copyright © 2002 Arlen Lawson

Beach Bum, Motherfucker, Friend

By Arlen Lawson


The table is turned on its side, top facing the audience, placed to hold an opening in the curtains above it. Lights Up.  Jack  enters down center aisle with grocery bag full of dried Jell-O pudding, reclines on the stairs in the center of the audience,  and opens a box of Jell-O, dumping the powder in his mouth periodically as he speaks.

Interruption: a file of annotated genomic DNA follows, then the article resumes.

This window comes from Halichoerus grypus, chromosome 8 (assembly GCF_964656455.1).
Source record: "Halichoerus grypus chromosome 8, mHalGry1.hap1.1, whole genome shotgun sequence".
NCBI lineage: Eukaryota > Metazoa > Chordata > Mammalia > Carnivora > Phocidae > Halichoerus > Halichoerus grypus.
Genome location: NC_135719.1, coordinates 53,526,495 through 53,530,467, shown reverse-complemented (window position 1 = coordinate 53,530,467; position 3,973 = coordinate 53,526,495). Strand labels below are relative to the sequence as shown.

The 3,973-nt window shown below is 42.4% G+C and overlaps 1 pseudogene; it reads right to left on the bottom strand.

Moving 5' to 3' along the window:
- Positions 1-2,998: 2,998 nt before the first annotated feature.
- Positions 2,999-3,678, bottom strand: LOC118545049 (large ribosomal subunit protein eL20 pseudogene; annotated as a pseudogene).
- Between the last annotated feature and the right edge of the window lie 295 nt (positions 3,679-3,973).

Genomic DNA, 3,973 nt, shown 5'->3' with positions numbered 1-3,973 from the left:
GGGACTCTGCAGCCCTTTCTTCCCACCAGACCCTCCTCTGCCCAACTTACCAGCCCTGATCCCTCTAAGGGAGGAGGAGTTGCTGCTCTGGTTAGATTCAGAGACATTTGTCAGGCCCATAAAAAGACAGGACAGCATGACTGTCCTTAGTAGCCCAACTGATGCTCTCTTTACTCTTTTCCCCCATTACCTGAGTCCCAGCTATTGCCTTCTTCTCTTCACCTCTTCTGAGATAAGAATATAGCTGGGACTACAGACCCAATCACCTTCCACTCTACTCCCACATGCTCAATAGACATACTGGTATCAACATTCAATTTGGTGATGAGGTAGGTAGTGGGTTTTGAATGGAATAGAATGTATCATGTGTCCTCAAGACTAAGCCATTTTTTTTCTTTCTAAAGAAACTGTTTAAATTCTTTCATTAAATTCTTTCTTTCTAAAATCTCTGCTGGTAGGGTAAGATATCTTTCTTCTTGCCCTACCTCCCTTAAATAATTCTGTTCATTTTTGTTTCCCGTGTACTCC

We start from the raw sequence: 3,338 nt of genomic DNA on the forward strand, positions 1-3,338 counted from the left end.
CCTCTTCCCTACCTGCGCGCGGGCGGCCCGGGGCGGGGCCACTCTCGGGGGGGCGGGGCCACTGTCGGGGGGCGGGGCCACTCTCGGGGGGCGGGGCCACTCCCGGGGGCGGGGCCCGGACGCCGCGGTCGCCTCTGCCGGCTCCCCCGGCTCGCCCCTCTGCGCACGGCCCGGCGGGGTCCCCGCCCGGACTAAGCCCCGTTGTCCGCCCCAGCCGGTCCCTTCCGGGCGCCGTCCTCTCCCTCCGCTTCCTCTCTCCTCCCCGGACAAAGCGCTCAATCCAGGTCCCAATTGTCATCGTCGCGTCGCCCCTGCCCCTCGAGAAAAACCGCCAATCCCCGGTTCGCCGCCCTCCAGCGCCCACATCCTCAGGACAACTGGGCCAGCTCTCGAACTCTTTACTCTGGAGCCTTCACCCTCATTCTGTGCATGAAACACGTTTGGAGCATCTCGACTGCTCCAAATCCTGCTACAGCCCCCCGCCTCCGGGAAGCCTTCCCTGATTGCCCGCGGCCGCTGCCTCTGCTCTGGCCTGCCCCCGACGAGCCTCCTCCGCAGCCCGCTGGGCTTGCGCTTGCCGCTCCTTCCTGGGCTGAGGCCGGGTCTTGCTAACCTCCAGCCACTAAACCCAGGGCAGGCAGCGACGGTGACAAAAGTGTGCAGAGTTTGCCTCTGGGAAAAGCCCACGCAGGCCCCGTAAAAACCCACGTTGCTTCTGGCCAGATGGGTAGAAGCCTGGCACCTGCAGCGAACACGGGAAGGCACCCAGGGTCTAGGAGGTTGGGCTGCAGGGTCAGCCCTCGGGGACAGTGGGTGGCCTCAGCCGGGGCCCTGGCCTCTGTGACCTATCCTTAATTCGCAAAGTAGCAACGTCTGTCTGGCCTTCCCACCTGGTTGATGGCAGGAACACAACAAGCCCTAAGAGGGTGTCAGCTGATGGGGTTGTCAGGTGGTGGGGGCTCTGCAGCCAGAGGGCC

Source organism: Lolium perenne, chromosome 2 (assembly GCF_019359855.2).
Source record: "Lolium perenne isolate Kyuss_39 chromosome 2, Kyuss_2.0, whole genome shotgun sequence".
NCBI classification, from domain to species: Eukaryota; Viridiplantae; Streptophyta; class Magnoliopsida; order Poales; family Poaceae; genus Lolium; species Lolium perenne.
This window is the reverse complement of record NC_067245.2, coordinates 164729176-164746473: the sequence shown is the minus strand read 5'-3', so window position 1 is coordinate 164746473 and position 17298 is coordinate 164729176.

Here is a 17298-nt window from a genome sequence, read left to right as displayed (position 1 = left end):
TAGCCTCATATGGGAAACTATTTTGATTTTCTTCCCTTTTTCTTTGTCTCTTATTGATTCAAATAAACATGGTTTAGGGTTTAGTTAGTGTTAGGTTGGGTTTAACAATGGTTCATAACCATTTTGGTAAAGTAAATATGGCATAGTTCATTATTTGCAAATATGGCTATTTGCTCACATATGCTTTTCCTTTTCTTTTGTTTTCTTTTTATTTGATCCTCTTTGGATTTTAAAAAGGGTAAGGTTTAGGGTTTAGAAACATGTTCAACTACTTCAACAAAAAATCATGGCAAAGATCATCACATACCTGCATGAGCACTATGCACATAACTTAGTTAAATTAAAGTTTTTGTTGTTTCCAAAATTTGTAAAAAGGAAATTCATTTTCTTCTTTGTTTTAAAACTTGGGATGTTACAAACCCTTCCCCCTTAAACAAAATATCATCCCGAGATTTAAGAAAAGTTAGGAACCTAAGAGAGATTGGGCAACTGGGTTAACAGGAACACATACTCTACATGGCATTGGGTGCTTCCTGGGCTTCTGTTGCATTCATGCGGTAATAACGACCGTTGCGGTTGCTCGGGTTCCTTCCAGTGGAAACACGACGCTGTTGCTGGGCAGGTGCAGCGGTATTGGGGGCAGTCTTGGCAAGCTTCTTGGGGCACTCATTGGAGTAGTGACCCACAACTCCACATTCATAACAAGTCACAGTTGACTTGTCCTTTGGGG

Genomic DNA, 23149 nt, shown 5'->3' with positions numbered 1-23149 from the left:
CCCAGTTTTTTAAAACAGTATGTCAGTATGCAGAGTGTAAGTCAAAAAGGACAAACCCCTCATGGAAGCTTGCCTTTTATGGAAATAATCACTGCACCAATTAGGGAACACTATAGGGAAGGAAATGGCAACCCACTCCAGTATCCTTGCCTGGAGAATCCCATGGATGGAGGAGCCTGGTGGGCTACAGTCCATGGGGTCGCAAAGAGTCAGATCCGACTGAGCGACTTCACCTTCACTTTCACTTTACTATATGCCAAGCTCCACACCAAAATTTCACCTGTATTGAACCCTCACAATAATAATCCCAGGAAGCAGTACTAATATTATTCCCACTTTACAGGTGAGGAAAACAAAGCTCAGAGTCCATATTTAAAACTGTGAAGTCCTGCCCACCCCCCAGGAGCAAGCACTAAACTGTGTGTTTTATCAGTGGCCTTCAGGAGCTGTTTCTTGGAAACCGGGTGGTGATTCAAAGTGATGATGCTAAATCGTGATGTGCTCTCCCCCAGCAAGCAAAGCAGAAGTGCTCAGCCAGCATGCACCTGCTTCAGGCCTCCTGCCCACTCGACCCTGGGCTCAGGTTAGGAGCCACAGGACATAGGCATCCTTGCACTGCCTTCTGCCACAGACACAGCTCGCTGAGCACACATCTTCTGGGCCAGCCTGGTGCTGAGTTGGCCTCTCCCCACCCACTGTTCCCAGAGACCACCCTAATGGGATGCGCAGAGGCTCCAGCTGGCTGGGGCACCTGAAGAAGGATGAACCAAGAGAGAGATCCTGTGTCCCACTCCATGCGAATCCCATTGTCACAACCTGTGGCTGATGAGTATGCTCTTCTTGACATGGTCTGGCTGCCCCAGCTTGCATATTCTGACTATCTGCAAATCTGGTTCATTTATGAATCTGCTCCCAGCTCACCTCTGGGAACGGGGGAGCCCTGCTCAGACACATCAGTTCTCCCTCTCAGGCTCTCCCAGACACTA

The best friend I had in my life, better than the kid in gradeschool who would kiss me on the hand for sharing my sandwich, who I guess I still count as my second best friend ever, even though he got us branded Fags For Life… The best friend I had in my life went by the name of Motherfucker.  As far as I was concerned.  It wasn’t ‘til the last time I saw him that I gave him that name, right after he took off with my pinky finger in his mouth.  Before that, I think I spoke in total ten words to that vicious, little, yes, well, motherfucker.